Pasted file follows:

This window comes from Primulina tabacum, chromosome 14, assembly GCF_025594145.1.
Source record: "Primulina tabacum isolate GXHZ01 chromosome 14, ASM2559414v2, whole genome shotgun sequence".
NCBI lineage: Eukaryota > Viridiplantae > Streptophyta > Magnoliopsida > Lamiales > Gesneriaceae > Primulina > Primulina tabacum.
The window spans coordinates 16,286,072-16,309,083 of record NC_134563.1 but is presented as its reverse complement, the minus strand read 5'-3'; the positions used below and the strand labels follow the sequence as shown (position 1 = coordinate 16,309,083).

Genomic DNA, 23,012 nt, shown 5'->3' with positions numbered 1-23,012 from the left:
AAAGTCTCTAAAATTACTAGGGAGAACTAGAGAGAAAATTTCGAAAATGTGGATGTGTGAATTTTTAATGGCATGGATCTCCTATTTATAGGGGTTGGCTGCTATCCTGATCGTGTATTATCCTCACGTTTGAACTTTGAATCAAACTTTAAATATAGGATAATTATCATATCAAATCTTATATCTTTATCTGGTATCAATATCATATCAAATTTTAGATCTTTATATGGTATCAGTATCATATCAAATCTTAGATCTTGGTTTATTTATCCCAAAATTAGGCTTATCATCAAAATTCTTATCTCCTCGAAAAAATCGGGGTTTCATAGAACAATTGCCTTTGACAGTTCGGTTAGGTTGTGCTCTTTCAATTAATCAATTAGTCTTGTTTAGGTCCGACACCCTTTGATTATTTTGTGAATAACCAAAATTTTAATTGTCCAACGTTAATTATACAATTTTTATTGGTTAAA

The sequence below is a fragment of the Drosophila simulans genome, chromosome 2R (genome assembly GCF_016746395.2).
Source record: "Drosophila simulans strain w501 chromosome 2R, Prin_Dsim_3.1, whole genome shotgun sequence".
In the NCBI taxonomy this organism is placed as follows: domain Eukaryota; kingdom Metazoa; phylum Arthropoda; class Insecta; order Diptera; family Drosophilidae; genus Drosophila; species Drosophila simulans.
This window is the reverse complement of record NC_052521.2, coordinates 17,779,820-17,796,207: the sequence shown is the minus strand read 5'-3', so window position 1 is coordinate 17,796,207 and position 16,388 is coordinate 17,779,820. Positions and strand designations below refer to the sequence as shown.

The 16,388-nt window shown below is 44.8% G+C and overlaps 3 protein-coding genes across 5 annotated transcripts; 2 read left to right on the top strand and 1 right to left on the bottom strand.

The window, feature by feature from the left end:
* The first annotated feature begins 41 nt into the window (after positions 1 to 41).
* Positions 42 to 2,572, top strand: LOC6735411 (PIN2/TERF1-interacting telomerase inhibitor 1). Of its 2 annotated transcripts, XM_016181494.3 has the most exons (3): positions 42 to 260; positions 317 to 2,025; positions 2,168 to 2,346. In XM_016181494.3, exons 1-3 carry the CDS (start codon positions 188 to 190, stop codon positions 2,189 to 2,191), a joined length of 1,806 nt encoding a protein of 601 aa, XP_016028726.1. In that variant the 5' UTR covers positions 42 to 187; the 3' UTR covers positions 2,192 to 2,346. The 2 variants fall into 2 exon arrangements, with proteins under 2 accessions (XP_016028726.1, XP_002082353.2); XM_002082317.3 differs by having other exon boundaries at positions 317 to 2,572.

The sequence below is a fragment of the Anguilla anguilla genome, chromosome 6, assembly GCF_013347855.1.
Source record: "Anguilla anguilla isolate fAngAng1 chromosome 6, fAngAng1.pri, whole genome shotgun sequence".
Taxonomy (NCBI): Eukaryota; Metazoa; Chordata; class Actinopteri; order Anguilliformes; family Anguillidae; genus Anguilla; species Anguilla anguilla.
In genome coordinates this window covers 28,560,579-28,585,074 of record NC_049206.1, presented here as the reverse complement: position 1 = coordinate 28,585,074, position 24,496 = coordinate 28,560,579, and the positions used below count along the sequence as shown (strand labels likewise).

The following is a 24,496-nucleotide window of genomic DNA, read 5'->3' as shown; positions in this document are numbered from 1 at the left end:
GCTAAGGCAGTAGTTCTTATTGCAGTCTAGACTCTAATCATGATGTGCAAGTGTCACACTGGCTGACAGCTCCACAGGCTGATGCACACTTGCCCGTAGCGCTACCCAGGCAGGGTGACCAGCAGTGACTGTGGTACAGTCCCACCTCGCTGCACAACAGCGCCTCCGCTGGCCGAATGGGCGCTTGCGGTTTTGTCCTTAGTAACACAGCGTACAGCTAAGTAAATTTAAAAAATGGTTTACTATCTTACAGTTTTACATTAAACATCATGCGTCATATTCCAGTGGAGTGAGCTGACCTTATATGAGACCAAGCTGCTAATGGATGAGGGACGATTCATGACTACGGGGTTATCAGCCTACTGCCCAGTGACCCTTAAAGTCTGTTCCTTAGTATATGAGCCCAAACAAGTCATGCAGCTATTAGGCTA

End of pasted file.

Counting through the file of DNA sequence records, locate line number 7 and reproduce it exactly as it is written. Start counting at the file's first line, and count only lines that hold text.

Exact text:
The sequence below is a fragment of the Drosophila simulans genome, chromosome 2R (genome assembly GCF_016746395.2).